A couple of months ago, I complained that all the married couples on Downton Abbey had become stilted and boring. It turns out I was looking for love in the wrong place. The 2013 television season has introduced the two most fascinating couples to ever hit television: the ones at the center of FX's The Americans and Netflix's House of Cards.
Modern television is rife with antihero protagonists. Most of them are male (Walter White, Don Draper, Tony Soprano, Dexter Morgan, Vic Mackey), a very few are female (Jackie Peyton, Nancy Botwin), but House of Cards' Claire and Frank Underwood and The Americans' Elizabeth and Phillip Jennings embody a new kind of dynamic: the antihero marriage. Both the power-seeking political couple of Cards and the covert Russian spies of The Americans are equal parts business partners and soulmates. Because of each person's reliance on the other to achieve mutual goals, both couples navigate the marital minefields of betrayal and infidelity in unusual ways. Both are the most fun to watch when they're being bad together.
In a Slate piece, Alyssa Rosenberg noted the backlash against the wives of television antiheroes. I've never understood the vitriol directed at Skyler White on Breaking Bad. I don't see how you can feel anything but sympathy for a woman who spent years married to a docile chemistry teacher and then one day woke up next to a megalomaniacal drug lord. Her efforts to contribute to the family business by laundering Walter's money went horribly wrong, leaving her to slowly unravel in the face of her husband's growing villainy.
For the most part, today's tortured antiheroes wander alone through their existential hells, disconnected from their spouses and most of the people in their lives. Mad Men in particular is thematically focused on loneliness and emotional isolation. First Betty and now Megan Draper are treated as neither equals nor confidantes in their marriage. It's a familiar dynamic—Carmela Soprano knew how her husband earned his living, but remained willfully ignorant of the unsavory details.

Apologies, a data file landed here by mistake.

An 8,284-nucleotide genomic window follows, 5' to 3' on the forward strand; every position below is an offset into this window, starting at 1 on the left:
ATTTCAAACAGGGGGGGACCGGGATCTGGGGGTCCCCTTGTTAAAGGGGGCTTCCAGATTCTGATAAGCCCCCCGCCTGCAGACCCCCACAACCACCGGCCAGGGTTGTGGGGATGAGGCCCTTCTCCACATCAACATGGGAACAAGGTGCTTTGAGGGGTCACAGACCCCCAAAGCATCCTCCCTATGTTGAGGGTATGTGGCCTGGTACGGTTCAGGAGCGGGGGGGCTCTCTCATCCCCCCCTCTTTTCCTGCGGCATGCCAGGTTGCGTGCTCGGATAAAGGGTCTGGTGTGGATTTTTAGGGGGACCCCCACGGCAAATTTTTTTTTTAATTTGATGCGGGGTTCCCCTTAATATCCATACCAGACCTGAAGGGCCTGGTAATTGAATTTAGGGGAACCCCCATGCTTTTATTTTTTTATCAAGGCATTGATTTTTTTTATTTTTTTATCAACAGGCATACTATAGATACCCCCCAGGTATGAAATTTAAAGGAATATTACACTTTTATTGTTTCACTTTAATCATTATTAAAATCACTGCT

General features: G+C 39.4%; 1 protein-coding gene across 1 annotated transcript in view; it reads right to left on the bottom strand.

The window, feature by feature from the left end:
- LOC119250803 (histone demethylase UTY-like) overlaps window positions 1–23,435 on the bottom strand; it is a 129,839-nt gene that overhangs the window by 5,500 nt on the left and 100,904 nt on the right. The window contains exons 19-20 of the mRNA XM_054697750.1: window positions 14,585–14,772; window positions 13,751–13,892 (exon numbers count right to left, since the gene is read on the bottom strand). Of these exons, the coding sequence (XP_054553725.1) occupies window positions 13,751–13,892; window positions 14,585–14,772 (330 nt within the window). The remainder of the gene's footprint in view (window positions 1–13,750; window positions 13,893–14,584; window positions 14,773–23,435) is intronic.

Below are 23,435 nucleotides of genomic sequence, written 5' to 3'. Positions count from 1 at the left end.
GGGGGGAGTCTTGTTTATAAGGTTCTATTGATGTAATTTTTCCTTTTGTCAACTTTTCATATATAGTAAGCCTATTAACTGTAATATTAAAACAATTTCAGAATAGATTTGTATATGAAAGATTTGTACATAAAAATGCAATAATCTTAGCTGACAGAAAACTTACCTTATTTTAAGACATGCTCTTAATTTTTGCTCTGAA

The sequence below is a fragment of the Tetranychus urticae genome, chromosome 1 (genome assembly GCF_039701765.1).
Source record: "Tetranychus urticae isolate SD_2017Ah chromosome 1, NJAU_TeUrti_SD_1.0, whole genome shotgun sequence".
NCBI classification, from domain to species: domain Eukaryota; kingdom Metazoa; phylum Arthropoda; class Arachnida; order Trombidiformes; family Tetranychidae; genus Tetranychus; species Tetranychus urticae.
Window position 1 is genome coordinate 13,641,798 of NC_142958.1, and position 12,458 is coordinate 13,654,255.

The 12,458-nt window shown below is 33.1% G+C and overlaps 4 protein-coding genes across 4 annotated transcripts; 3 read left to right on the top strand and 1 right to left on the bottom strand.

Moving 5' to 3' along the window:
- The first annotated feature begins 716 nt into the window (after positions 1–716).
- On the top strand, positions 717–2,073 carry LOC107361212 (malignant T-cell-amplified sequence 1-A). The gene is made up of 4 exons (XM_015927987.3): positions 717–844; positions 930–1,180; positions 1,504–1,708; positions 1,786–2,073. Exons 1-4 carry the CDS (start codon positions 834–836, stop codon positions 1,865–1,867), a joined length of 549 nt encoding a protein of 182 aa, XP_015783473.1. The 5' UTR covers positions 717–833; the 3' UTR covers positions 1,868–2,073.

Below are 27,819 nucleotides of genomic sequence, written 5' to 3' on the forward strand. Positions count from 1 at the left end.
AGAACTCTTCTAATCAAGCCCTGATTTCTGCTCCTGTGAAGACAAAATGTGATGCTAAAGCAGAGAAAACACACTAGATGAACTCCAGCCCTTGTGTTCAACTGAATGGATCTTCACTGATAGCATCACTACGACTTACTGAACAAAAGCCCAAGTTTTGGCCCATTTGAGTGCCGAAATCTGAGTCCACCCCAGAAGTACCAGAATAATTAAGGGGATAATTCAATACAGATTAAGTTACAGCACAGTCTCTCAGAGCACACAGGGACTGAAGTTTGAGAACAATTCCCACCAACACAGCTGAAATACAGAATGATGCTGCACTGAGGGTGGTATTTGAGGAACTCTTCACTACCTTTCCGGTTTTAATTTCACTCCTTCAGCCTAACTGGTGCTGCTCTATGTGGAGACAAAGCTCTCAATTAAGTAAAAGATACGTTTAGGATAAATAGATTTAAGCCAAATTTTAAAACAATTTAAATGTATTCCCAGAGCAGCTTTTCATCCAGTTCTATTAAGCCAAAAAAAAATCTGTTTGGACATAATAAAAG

Like marriage in real life, the couples are most effective when they are united in common purpose, even when it's a morally questionable goal.
By comparison, the Underwoods and the Jennings seem like model unions. In another Slate essay, Hanna Rosin explores the idea that Claire and Frank actually have an ideal marriage, noting the genuine intimacy that underlies their scheming. Anyone who watched the original British miniseries may remember the protagonist's wife as a vaguely Lady Macbeth-like figure, appearing briefly to encourage her husband to greater heights of duplicity before flitting off to the country estate. In this American version, Claire, played with stately and icy reserve by Robin Wright, is a fully engaged partner in her congressman husband's political machinations. They are a complicated, symbiotic, and, at times, deeply loving couple.
In the first episode, when Frank is passed over for secretary of state, Claire refuses to let him wallow, instead telling him, "My husband doesn't apologize. Not even to me." Later in the season, when a fundraiser gala for Claire's environmental nonprofit is threatened by Frank's political foes, he throws his full energy into saving it. (In one of Frank's fourth-wall-breaking asides he sums up their relationship thusly: "I love her more than sharks love blood.") Her organization's support is also the key to Frank getting his watershed bill passed, but Claire is equally committed to her own agenda. When she tanks her husband's bill in order to expand her nonprofit's global reach, the show explores the fallout of these two highly skilled players turning against each other. Claire flees to her ex-lover in New York, but not before striding into reporter Zoe Barnes's apartment and coolly informing the younger woman that she's been a pawn in Claire and Frank's game all along.